The Plaça Reial (plaza Real in Spanish), located in the Gothic quarter in the old town, is one of Barcelona´s most iconic squares. It is situated behind an archway just off Las Ramblas as you walk towards the sea. It was designed by Francesc Daniel Molina I Casamajó and was built in 1848 on the remains of the Santa Madrona Capuchin monastery.
It has been remodeled several times since then and has so many unique characteristics that it is instantly recognizable to anyone who has ever been there. The plaza is studded with palm trees which gives it a Mediterranean feel and is decorated with two iron street lamps. Take a close look at the lamps, as they were designed by none other than a young Antoni Gaudí, and are said to be his first public works.
The plaza is surrounded by pastel colored neo-classical buildings and in the center you´ll find the Fountain of Three Graces. It was built at the end of the 19th century and the name refers to the statue of the three women. The women are the daughters of Zeus; Euphrsyne, Aglaea, and Thalia, who are said to represent beauty, charm, and joy.
Plaça Reial attracts a very mixed crowd, and at any given time you´ll find tourists taking photos of the fountain, locals and expats having a drink on the terrace, street performers, and immigrants who pass by selling beer (illegally) on the street. During the day most of the visitors are tourists, but in the evenings you will find more locals who are attracted to the many restaurants and bars. During La Mercè, the city festival that takes place in September, open air concerts take place. It is also quite croweded during other festivals and celebrations, such as New Year´s Eve. On Sunday mornings a coin and stamp market is held from 10am to 2pm, attracting collectors from all over the city.
For a coffee or drink on the terrace, Glacier (Plaça Reial 3) is the place to go. There are plenty of outdoor tables where you can enjoy the fresh air and do some people watching. And if you want to escape the hustle and bustle of the crowds you can always move to one of their two upstairs rooms. In addition to drinks they also serve a wide range of tapas.
For restaurants, Taxidermista (Plaça Reial 8, http://www.taxidermistarestaurant.com/) and Les Quinze Nits (Plaça Reial 6, http://www.lesquinzenits.com/) are the most popular. Taxidermista is famous for its eclectic history. It opened in 1859 as the Gran Cafè Espanyol, and Angel Guimarà used to have his literary gatherings here. It later became the Museum of Natural Sciences, with a taxidermy workshop, and during this time it was frequented by Dalí, Miró, and Ave Gardner. In 1999 it was restored and became the Taxidermista restaurant. It serves Mediterranean food using seasonal market produce at a decent price.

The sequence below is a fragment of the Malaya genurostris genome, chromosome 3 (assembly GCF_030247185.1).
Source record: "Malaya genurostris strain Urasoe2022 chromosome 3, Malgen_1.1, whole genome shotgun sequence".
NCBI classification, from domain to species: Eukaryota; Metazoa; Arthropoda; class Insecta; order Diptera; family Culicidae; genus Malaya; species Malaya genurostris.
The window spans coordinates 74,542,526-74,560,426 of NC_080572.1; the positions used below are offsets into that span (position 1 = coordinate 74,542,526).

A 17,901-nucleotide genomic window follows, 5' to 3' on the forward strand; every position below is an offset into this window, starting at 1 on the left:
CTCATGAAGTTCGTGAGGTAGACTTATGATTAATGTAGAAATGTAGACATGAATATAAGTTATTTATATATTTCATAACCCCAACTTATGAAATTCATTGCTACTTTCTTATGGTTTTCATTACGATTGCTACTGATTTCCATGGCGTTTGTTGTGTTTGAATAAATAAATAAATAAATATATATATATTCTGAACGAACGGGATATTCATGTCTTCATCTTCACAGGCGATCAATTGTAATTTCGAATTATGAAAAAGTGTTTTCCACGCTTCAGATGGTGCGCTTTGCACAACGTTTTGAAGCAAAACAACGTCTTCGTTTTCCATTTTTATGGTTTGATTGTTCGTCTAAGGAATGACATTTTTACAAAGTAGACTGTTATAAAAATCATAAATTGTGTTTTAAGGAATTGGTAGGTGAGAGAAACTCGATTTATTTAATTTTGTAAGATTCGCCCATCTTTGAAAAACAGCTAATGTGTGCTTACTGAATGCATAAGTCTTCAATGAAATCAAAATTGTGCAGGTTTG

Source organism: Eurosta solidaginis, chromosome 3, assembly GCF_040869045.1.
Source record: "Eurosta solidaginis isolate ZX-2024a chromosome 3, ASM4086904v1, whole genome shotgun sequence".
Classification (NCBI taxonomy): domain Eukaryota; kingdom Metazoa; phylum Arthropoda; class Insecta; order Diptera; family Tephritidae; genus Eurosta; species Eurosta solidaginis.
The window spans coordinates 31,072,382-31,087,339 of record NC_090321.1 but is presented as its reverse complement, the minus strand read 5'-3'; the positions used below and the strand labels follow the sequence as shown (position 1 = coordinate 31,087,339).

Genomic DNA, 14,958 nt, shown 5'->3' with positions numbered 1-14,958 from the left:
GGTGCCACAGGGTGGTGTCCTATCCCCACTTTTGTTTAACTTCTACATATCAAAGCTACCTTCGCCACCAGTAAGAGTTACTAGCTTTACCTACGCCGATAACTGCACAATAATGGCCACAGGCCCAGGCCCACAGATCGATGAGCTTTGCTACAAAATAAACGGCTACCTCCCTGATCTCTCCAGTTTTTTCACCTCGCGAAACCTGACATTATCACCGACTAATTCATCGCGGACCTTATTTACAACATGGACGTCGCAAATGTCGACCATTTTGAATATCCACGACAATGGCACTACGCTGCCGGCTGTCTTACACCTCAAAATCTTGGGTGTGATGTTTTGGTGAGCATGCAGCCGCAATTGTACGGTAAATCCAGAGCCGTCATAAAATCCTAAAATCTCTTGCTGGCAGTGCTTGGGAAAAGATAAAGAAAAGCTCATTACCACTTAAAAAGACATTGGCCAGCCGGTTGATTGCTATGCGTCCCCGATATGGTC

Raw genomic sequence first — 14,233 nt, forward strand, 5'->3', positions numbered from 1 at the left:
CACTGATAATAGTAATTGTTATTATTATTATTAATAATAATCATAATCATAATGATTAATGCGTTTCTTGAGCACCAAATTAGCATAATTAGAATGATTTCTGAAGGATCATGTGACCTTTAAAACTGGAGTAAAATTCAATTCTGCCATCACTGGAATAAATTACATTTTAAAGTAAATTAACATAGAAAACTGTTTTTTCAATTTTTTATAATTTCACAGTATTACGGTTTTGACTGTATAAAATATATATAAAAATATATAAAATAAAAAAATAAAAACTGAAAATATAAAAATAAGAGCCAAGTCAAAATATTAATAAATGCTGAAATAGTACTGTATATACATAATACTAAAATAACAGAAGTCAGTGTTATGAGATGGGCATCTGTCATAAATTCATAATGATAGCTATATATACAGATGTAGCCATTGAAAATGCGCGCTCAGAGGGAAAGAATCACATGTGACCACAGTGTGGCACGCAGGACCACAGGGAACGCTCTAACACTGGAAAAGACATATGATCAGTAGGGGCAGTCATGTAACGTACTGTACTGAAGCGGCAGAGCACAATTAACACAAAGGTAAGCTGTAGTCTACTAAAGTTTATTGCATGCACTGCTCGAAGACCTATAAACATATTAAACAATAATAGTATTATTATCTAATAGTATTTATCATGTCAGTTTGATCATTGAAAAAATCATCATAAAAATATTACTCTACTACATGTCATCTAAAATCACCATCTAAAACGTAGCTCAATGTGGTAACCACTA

Les Quinze Nits is part of a group of restaurants across Barcelona, and is considered to be one of the best restaurants in the city. At weekends there is nearly always a queue, but the excellent Mediterranean style food and reasonable prices are worth it. They are also open for lunch, and if you go during the week you can usually get a table on the terrace without having to wait.
For an after dinner drink without the tourists check out Pipa Club (Plaça Reial 3). Historically it was frequented by pipe (pipa) smoker´s. True to its roots, it´s still quite smoky, but the jazz music and mellow atmosphere make it ideal for a late night drink. You´ll have to ring the bell for admission and then go up the stairs, but don´t worry, the bar is open to the public and everyone is allowed entrance.
If you feel like dancing, Sidecar Factory Club (Plaça Reial 7) is your best option. The music is a fusion of rock, pop, and urban styles. There is frequently live music, and there are always DJs after 12:30am. Entry typically costs between €5 and €7 and includes a drink, although live shows may cost a bit more. Check out the agenda at http://www.sidecarfactoryclub.com to see what´s on when.
Jamboree and Tarantos are two clubs located at the same address (Plaça Reial 17, http://www.masimas.net/). Jamboree offers jazz sessions (from 9pm, €8) and Tarantos has live Flamenco performances at 8:30, 9:30, and 10:30pm (€6). Later in the evening Jamboree becomes a popular dance club, offering funk, hip hop, and R&B until 5am.
Karma Disco(Plaça Reial 10) has a terrace bar which is open until 2:30am and a dance club that´s open until 5:30am. It is frequented by students and young people and has pop/rock music. Entry to the club costs €10 and includes a drink.
Plaça Reial is a great place to visit during the day or in the evening, at any time of the year. Whether you´re in the mood for a coffee on a sunny terrace or dancing all night in the basement of one of Barcelona´s best clubs, the Plaça Reial is to the place to do it.